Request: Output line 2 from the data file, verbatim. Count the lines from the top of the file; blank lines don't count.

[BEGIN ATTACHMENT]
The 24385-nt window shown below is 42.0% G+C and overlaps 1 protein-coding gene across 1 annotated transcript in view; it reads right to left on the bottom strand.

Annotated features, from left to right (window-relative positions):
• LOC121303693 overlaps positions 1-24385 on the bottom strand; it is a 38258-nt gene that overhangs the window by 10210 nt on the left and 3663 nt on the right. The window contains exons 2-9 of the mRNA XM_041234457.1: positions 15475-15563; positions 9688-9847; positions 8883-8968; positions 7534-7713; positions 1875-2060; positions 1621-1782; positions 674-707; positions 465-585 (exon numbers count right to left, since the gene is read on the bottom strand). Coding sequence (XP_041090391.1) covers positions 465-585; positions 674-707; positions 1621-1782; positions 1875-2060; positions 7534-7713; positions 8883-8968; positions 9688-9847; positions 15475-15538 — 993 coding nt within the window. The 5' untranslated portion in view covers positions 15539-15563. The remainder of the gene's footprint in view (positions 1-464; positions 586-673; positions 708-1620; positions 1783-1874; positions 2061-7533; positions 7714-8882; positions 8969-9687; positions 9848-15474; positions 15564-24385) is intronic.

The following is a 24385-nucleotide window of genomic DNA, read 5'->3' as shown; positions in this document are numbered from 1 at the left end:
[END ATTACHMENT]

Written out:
Annotated features, from left to right (window-relative positions):